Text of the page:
So, why do we say the seasonal greeting “Merry Christmas” instead of “Happy” like we do for Happy Birthday, Happy Easter, Happy Mother’s Day, etc.? Where did the phrase “Merry Christmas” come from?
Well, there’s an answer, sort of. Though the actual origin of the phrase “Merry Christmas” is obscure, the first recorded use goes back to 1534 in a letter dated December 22 by imprisoned English Catholic Bishop John Fisher to lawyer and activist Thomas Cromwell. In his letter, Fisher—who had been in the Tower of London prison for eight months for refusing to recognize King Henry VIII as the “Supreme Head of the Church and Clergy of England”—asked for clothing, food and conditions, closing the letter with, “And this our Lord God send you a merry Christmas…” Nonetheless, Fisher was executed the following year. (The Roman Catholic Church declared him a saint 400 years later in 1935.)
Did you know that Christmas was banned for a time in England and the U.S.? It happened in 1647 when the Puritan-controlled Parliament in England passed an Act of Parliament in 1644—confirmed in 1647—forbidding all Christmas celebrations and observances, including dancing, carol singing, seasonal plays and drinking. The Puritans believed that ‘Merry Christmas’ was simply a time for uncouth merry-making excesses like drunkenness and gambling. The ban was lifted 13 years later in 1660, though in Boston the ban on Christmas was for 22 years, from 1659 to 1681.
The ‘merry’ in Christmas had regained its joviality by the time the world’s first commercially-available Christmas card was created in 1843 by Sir Henry Cole (1808-1882). He had hired London artist John Callcott Horsley to do the artwork for the card which he, and others, could send to family and friends. The hand-coloured, three-sectioned cards included the verse, “A Merry Christmas and a Happy New Year To You.” In 2001, the Christmas card he had mailed to his grandmother in 1843 was sold at an auction for 22,500 English pounds (2019 value U.S. $28,831 / Cdn $37,993).
The same year—1843—English author Charles Dickens wrote and paid publication costs for his famous novella A Christmas Carol, where the phrase “Merry Christmas” appeared more than 21 times. Many credit the two things of 1843—the Christmas card greeting and Dickens’ A Christmas Carol—with popularizing again the term, “Merry Christmas.”
Etymologically, the word “Christmas” is the shortened form for “Christ’s Mass,” first recorded in 1038 as “Cristes Maesse” (Old English language), then as “Cristes-messe” in 1131. For those of us that sometimes quickly write “Xmas” instead of taking time to write the full word “Christ” in Christmas, no need for feeling somewhat guilty: Xmas first appeared almost a thousand years ago. The “X” in “Xmas” is an abbreviation from the Greek language and alphabet where the letter that looks like an X is the Greek chi/x, which is the first two letters of the Greek word for Christ, “Christos.” So, “X” in Xmas does mean “Christ.”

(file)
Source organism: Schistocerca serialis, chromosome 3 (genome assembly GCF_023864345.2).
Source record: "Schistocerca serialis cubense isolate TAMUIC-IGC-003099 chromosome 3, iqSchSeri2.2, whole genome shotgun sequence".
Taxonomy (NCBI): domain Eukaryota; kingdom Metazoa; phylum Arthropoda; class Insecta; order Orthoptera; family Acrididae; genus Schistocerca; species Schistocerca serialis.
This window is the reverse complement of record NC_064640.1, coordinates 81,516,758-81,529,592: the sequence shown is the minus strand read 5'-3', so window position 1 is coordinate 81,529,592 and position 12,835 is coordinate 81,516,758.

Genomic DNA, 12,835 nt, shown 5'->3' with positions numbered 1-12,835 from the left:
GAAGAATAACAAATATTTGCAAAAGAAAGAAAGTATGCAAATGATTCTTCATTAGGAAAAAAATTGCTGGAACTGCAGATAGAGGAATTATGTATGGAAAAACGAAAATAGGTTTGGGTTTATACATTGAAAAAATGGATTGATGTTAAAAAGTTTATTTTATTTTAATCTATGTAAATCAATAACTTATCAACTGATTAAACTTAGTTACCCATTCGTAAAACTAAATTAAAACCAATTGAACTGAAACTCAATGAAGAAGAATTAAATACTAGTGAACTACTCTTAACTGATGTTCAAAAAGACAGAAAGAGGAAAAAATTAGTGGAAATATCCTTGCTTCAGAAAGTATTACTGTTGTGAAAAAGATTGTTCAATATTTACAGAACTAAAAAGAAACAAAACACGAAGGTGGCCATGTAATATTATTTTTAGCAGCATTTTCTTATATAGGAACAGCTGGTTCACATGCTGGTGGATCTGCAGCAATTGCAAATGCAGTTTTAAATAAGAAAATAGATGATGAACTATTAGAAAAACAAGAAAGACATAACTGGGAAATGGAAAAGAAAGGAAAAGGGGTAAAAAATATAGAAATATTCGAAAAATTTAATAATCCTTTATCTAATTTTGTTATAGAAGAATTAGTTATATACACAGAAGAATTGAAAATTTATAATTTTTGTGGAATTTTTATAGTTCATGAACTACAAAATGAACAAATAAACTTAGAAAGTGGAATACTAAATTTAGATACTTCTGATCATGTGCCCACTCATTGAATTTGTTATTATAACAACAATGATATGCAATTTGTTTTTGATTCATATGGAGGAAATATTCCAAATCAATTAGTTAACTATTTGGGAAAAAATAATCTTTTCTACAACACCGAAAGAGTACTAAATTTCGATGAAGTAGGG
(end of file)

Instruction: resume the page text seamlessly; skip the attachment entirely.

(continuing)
Christmas celebrates the birth of Jesus Christ even though no one knows the exact date. The first recorded date of Christmas being celebrated on December 25 was in 336 during the time of the Roman Emperor Constantine. The day after Christmas is Boxing Day, which started in the United Kingdom and is a public paid holiday there and in some countries. There are several theories on the origin of Boxing Day, though all include the giving of Christmas gift boxes to either the poor or people providing services; first recorded mention is in a 1663 diary entry on December 19 by England’s Samuel Pepys. While it’s a U.S. state holiday in some states (not Minnesota), it is a paid holiday in Canada for federal employees, banks and in some provinces, including Ontario.
And who knew that the origin of modern-day Santa Claus goes back to a fourth century Greek Bishop Saint Nicholas of Myra? As the story goes, Bishop Nicholas (260/280 AD-343 AD) from village of Patara (now southern coast of Turkey) was known for bringing gifts to children; for his generosity to those in need; and later, as patron saint for sailors and ships.
The name “Santa Claus” evolved from the Dutch name for St. Nicholas, “Sinterklaas,” shortened from “Sint-Nicolaas.” Popularized in folklore, poems, books, illustrations and newspapers particularly in the 1800s, Santa Claus (through Sinterklaas and Saint Nicholas) became a legendary figure delivering gifts to children by a sled and reindeer on the night of Christmas Eve or early Christmas Day morning. Supposedly, he lived at the North Pole and since that was in Canadian jurisdiction, Canada Post gave Santa Claus a postage-free address “North Pole, Canada” with the postal code HOH OHO. And in 2008, he was formerly recognized as a Canadian citizen by the Canadian government.
By the way, over in the United Kingdom, the annual Royal Christmas message since 1932—including today’s Queen Elizabeth II—wishes everyone “Happy Christmas” (not “Merry”), the greeting also preferred by the British.